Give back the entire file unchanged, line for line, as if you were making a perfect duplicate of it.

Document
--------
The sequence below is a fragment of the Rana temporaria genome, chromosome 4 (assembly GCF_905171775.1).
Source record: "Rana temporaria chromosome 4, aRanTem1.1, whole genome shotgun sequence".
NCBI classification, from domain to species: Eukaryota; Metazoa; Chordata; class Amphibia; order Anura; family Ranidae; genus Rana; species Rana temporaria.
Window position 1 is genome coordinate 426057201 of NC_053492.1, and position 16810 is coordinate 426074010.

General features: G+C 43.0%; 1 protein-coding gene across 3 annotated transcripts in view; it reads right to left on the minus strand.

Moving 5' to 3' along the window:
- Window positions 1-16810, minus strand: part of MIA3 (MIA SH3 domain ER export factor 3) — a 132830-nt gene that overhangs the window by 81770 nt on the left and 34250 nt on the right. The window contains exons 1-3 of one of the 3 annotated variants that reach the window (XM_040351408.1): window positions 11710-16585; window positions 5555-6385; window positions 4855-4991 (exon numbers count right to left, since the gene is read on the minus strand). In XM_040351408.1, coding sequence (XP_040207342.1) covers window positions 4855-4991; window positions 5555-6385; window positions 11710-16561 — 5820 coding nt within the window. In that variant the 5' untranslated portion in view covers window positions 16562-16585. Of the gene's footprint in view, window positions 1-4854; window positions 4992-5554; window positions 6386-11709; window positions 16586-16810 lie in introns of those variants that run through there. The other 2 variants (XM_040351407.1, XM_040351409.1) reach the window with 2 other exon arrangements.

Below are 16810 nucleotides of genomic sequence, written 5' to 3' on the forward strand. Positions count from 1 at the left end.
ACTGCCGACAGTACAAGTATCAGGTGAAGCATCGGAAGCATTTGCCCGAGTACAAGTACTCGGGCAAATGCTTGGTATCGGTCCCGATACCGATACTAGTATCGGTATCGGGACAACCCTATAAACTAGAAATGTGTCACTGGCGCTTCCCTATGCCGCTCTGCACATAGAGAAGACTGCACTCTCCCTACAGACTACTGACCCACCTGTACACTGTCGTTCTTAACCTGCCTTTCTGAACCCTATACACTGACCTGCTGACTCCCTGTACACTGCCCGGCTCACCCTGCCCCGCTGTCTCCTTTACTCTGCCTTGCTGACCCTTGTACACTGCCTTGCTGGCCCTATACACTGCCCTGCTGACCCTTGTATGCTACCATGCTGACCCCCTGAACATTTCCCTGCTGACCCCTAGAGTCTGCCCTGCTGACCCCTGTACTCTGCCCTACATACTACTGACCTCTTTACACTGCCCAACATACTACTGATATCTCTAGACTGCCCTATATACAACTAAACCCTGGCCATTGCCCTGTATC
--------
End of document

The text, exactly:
The sequence below is a fragment of the Rana temporaria genome, chromosome 4 (assembly GCF_905171775.1).
Source record: "Rana temporaria chromosome 4, aRanTem1.1, whole genome shotgun sequence".
NCBI classification, from domain to species: Eukaryota; Metazoa; Chordata; class Amphibia; order Anura; family Ranidae; genus Rana; species Rana temporaria.
Window position 1 is genome coordinate 426057201 of NC_053492.1, and position 16810 is coordinate 426074010.

General features: G+C 43.0%; 1 protein-coding gene across 3 annotated transcripts in view; it reads right to left on the minus strand.

Moving 5' to 3' along the window:
- Window positions 1-16810, minus strand: part of MIA3 (MIA SH3 domain ER export factor 3) — a 132830-nt gene that overhangs the window by 81770 nt on the left and 34250 nt on the right. The window contains exons 1-3 of one of the 3 annotated variants that reach the window (XM_040351408.1): window positions 11710-16585; window positions 5555-6385; window positions 4855-4991 (exon numbers count right to left, since the gene is read on the minus strand). In XM_040351408.1, coding sequence (XP_040207342.1) covers window positions 4855-4991; window positions 5555-6385; window positions 11710-16561 — 5820 coding nt within the window. In that variant the 5' untranslated portion in view covers window positions 16562-16585. Of the gene's footprint in view, window positions 1-4854; window positions 4992-5554; window positions 6386-11709; window positions 16586-16810 lie in introns of those variants that run through there. The other 2 variants (XM_040351407.1, XM_040351409.1) reach the window with 2 other exon arrangements.

Below are 16810 nucleotides of genomic sequence, written 5' to 3' on the forward strand. Positions count from 1 at the left end.
ACTGCCGACAGTACAAGTATCAGGTGAAGCATCGGAAGCATTTGCCCGAGTACAAGTACTCGGGCAAATGCTTGGTATCGGTCCCGATACCGATACTAGTATCGGTATCGGGACAACCCTATAAACTAGAAATGTGTCACTGGCGCTTCCCTATGCCGCTCTGCACATAGAGAAGACTGCACTCTCCCTACAGACTACTGACCCACCTGTACACTGTCGTTCTTAACCTGCCTTTCTGAACCCTATACACTGACCTGCTGACTCCCTGTACACTGCCCGGCTCACCCTGCCCCGCTGTCTCCTTTACTCTGCCTTGCTGACCCTTGTACACTGCCTTGCTGGCCCTATACACTGCCCTGCTGACCCTTGTATGCTACCATGCTGACCCCCTGAACATTTCCCTGCTGACCCCTAGAGTCTGCCCTGCTGACCCCTGTACTCTGCCCTACATACTACTGACCTCTTTACACTGCCCAACATACTACTGATATCTCTAGACTGCCCTATATACAACTAAACCCTGGCCATTGCCCTGTATC